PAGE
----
Carson City leaders Thursday celebrated community collaboration with the focus on preparing young people for future challenges and a changing world of work.
On the mundane level, it was a combined meeting of the city’s Board of Supervisors in a 6 p.m. session with the Carson City School Board of Trustees. But the Carson City Community Center’s Sierra Room was filled with representatives of the Carson City Library, various teacher and faculty from both the school system and Western Nevada College (WNC), and spokesmen from private sector concerns or organizations, as well as the Hop and Mae Adams Foundation.
The celebratory atmosphere was prompted by informative sessions on such things as a $173,519 program, which includes an $82,902 underpinning via a federal grant, to help students get key industrial work force credentials. Another program was called Jump Start, which helps seniors in high school start college level course work, and a third program was the Adams foundation’s effort to help young people become entrepreneurs.
Tammy Westergard, library deputy director, first informed city and school board members about the grant and the “Nevada’s Working Capital” program using a Library Services Technology Act Grant, combined with cash and in-kind match, to help at least 60 young people obtain manufacturing technician certificates. Manufacturing technician 1 is a nationally-recognized standard. There will be 50 trained at WNC and at least 10 in the library.
It’s a collaborative effort of the library, WNC, the Manufacturing Skills Institute and the Virginia Manufacturers Association.
“This is a really big deal,” said Ray Bacon, executive director of the Nevada Manufacturers Association. “This is really pertinent stuff.” He said it’s something nobody else in Nevada has done.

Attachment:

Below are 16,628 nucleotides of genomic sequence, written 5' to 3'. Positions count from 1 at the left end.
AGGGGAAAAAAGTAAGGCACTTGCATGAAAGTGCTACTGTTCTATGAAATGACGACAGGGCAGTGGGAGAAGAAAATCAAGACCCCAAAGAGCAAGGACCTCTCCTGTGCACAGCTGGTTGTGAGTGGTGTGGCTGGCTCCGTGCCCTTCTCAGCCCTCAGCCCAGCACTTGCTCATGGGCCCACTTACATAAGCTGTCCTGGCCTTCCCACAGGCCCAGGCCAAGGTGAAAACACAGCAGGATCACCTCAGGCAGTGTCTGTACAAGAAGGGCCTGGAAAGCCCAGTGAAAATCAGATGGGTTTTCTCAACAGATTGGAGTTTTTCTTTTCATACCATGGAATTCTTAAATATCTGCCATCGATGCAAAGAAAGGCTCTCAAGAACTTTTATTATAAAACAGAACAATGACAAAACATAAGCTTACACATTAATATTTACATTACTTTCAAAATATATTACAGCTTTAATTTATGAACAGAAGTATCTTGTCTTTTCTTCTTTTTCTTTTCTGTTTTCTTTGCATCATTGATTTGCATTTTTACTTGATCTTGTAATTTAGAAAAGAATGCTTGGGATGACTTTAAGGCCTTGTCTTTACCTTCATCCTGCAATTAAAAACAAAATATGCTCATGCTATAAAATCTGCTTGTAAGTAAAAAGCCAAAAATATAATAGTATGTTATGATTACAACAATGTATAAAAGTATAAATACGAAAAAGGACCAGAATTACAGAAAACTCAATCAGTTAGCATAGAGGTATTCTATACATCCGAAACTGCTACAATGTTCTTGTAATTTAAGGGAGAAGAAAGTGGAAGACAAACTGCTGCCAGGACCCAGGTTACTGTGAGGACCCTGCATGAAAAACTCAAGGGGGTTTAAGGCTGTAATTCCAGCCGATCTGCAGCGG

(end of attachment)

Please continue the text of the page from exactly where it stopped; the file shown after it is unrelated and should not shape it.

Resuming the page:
Susan Keema, representing the Carson school system, and John Kinkella, WNC dean of student services, described the Jump Start program that’s a collaboration between WNC and various school systems, including this one via Carson High School’s participation.
It gets high school seniors started on first-year college work. The boards were told going forward it will include instruction in construction technology, automated systems and industrial tech.
“That’s a big deal,” said Mayor Robert Crowell. Steve Reynolds, a school board member, said similar programs in Klamath Falls, Ore., have resulted for years in job offers for a high percentage of students.
Miya MacKenzie of the Hop and Mae Adams Foundation gave an update on progress toward building entrepreneurial firms via the Adams Hub business incubator downtown, then turned the microphone over to Jeff Glass, executive director of the foundation’s youth entrepreneur program. Another collaboration, it involves among others the school system and the Boys and Girls Clubs of Western Nevada.
Glass said 175 students at Carson High alone expressed interest in the program and 70 signed up for after-school involvement. The program involves and E-curriculum, E-clubs and leads to E-biz activities.
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